Climate change is increasing ocean temperatures and causing reductions in pH and oxygen. Additionally, sea levels are rising, increasing the risk of coastal erosion, flooding, and storm surge. The Centre for Marine Applied Research, in collaboration with the Nova Scotia Department of Fisheries and Aquaculture, and Perennia Food & Agriculture Inc, are launching a project
CMAR collects data on important environmental variables to inform decision making for aquaculture development and other coastal activities. Since 2017, CMAR has conducted high resolution monitoring of Nova Scotia coastal waters. This data primarily includes variables such as temperature, dissolved oxygen, and salinity. CMAR currently maintains and supports over 40 sensor strings. The processed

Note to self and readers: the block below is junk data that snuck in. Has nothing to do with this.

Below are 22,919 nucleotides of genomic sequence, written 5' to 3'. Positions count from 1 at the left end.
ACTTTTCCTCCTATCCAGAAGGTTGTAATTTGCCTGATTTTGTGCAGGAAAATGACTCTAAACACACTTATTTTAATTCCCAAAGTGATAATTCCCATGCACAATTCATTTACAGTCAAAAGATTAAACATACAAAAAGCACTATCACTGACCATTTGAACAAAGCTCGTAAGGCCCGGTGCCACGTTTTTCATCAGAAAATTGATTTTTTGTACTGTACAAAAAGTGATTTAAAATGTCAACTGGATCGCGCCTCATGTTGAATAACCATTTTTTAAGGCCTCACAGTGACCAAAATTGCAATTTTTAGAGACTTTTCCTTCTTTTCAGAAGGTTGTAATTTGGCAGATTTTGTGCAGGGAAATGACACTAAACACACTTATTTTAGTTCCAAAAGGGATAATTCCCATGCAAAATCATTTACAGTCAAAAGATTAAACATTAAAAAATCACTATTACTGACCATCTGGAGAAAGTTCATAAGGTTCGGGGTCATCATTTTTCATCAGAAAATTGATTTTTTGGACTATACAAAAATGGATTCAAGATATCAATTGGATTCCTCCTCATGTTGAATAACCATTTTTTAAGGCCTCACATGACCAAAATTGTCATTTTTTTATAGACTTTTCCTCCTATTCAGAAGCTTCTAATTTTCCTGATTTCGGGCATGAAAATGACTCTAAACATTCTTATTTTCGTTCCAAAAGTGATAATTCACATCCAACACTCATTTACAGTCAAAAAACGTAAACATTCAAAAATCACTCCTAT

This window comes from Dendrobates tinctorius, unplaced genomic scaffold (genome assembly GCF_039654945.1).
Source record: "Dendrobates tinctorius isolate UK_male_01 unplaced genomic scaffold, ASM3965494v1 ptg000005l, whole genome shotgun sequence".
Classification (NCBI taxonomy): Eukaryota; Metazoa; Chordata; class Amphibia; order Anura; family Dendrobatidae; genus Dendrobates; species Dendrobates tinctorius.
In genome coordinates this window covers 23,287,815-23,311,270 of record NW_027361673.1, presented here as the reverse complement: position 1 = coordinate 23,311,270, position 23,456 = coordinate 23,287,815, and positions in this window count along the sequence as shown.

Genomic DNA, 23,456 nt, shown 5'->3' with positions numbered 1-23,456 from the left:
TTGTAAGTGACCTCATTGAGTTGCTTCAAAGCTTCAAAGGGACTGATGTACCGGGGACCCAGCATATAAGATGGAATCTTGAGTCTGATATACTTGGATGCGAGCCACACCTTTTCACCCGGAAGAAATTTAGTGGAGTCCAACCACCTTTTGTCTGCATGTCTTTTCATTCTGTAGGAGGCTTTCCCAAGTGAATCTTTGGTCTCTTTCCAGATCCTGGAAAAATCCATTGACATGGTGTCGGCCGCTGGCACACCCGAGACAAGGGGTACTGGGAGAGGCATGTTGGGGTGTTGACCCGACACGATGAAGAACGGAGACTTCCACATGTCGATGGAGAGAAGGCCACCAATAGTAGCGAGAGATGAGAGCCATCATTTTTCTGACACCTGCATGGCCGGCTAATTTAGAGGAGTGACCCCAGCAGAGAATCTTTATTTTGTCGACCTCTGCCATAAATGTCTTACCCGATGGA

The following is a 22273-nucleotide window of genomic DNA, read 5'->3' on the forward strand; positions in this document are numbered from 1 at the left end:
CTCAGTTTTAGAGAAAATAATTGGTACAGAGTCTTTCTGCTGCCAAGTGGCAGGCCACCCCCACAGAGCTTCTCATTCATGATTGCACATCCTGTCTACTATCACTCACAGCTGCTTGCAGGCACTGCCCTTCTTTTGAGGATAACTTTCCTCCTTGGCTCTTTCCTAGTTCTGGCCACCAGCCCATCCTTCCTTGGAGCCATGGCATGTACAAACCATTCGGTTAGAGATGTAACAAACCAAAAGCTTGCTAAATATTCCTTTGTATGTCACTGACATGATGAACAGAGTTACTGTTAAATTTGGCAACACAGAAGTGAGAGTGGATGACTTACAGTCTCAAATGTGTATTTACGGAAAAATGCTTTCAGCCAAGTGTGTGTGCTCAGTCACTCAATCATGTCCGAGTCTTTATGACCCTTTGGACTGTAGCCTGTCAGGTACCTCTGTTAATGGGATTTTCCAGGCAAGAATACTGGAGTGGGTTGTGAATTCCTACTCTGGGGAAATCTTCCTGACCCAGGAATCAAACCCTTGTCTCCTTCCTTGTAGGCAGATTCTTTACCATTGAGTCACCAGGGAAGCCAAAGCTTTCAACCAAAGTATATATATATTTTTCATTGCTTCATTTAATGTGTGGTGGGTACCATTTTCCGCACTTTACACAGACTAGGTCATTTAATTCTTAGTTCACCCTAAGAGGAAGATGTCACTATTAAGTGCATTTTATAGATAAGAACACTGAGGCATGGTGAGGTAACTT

CMAR works with the Nova Scotia Department of Fisheries and Aquaculture (NSDFA) and marine service providers to deploy Acoustic Doppler Current Profilers (ADCP) to measure current speed and direction at coastal locations throughout Nova Scotia. Deployment reports can be downloaded below.
CMAR is part of Canada’s Ocean Supercluster’s project to centralize oceanographic, biological and socioeconomic data into the Canadian Integrated Ocean Observing System (CIOOS). Through collaboration between the aquaculture and renewable energy sectors, oceanographic sensors will be deployed and maintained, data will be collected, verified and integrated into a centralized database, and tools will be
Understanding nearshore ice dynamics is critical to mitigating risk and optimizing the placement of aquaculture infrastructure. CMAR and Nova Scotia Community College’s Applied Geomatics Research Group (NSCC-AGRG) assessed methodologies of traditional ice charts in combination with aerial imagery from Unmanned Aerial Vehicles (UAV), helicopters and remote sensing, to recommend best practices for mapping and